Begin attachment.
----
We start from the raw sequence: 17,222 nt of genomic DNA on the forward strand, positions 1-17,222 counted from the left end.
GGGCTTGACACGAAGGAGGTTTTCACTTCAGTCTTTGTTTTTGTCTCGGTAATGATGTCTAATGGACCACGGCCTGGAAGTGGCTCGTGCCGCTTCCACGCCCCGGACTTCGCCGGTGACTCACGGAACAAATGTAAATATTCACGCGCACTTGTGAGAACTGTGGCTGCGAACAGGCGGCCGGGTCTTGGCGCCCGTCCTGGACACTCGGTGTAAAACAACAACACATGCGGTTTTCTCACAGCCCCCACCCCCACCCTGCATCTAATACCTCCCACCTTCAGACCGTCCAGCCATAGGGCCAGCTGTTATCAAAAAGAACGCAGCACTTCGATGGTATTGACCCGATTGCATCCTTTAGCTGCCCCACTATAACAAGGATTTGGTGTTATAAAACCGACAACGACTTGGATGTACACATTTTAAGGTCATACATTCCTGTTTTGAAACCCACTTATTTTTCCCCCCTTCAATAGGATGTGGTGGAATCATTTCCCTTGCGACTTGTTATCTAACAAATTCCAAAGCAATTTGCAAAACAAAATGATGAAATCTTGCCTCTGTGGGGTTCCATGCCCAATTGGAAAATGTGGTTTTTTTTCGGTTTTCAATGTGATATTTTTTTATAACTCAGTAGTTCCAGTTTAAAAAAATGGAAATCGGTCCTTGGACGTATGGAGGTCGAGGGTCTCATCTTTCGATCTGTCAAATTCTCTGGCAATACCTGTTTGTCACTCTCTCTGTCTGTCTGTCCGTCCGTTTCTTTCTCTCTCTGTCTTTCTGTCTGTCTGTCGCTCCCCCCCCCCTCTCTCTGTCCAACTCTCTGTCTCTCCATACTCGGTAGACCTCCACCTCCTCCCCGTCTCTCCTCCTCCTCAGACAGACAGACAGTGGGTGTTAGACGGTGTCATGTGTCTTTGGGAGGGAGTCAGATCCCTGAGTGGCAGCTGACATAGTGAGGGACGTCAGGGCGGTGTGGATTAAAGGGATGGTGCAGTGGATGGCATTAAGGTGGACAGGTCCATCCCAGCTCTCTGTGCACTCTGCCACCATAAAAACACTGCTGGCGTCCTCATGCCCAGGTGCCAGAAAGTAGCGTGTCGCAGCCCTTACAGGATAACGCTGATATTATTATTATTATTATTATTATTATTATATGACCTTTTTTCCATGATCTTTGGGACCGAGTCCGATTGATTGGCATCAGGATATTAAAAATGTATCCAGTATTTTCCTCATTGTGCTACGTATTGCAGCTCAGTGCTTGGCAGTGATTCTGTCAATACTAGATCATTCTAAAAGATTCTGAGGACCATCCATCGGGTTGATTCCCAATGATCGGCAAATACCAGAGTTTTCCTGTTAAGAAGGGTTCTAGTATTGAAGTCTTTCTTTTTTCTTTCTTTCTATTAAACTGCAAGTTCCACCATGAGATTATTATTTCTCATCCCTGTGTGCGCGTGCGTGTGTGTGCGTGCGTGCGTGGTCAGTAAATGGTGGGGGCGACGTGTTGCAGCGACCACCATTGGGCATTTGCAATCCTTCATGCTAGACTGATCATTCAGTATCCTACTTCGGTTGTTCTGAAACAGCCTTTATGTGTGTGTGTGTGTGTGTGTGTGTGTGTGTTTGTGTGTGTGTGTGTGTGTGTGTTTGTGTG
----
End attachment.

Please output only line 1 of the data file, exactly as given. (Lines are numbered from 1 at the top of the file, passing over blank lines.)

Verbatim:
We start from the raw sequence: 17,222 nt of genomic DNA on the forward strand, positions 1-17,222 counted from the left end.